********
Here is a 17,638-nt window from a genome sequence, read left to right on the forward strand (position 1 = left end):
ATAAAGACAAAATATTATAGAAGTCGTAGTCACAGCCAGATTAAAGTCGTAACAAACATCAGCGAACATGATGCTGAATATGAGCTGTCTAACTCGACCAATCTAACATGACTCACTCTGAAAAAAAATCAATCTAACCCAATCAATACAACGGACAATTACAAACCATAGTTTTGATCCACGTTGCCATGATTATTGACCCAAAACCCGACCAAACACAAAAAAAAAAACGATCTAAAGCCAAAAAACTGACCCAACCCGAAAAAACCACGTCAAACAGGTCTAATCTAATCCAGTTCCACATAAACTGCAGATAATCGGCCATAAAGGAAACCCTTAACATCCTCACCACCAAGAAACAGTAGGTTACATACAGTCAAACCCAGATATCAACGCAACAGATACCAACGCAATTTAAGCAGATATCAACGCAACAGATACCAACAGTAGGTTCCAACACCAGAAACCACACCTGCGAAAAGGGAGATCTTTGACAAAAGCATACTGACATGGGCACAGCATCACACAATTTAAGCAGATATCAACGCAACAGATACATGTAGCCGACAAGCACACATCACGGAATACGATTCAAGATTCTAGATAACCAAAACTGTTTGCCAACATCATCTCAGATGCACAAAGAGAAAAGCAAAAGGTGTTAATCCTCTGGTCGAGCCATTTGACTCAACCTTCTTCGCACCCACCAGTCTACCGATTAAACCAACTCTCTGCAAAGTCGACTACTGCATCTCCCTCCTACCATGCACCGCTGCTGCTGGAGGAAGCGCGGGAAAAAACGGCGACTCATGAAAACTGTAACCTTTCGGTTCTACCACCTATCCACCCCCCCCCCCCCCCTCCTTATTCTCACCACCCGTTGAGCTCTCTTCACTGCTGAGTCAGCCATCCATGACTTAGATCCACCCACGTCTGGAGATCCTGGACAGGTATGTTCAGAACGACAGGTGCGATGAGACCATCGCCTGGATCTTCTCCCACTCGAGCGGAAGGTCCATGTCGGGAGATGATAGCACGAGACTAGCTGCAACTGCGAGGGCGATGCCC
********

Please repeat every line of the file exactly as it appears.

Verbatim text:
Here is a 17,638-nt window from a genome sequence, read left to right on the forward strand (position 1 = left end):
ATAAAGACAAAATATTATAGAAGTCGTAGTCACAGCCAGATTAAAGTCGTAACAAACATCAGCGAACATGATGCTGAATATGAGCTGTCTAACTCGACCAATCTAACATGACTCACTCTGAAAAAAAATCAATCTAACCCAATCAATACAACGGACAATTACAAACCATAGTTTTGATCCACGTTGCCATGATTATTGACCCAAAACCCGACCAAACACAAAAAAAAAAACGATCTAAAGCCAAAAAACTGACCCAACCCGAAAAAACCACGTCAAACAGGTCTAATCTAATCCAGTTCCACATAAACTGCAGATAATCGGCCATAAAGGAAACCCTTAACATCCTCACCACCAAGAAACAGTAGGTTACATACAGTCAAACCCAGATATCAACGCAACAGATACCAACGCAATTTAAGCAGATATCAACGCAACAGATACCAACAGTAGGTTCCAACACCAGAAACCACACCTGCGAAAAGGGAGATCTTTGACAAAAGCATACTGACATGGGCACAGCATCACACAATTTAAGCAGATATCAACGCAACAGATACATGTAGCCGACAAGCACACATCACGGAATACGATTCAAGATTCTAGATAACCAAAACTGTTTGCCAACATCATCTCAGATGCACAAAGAGAAAAGCAAAAGGTGTTAATCCTCTGGTCGAGCCATTTGACTCAACCTTCTTCGCACCCACCAGTCTACCGATTAAACCAACTCTCTGCAAAGTCGACTACTGCATCTCCCTCCTACCATGCACCGCTGCTGCTGGAGGAAGCGCGGGAAAAAACGGCGACTCATGAAAACTGTAACCTTTCGGTTCTACCACCTATCCACCCCCCCCCCCCCCCTCCTTATTCTCACCACCCGTTGAGCTCTCTTCACTGCTGAGTCAGCCATCCATGACTTAGATCCACCCACGTCTGGAGATCCTGGACAGGTATGTTCAGAACGACAGGTGCGATGAGACCATCGCCTGGATCTTCTCCCACTCGAGCGGAAGGTCCATGTCGGGAGATGATAGCACGAGACTAGCTGCAACTGCGAGGGCGATGCCC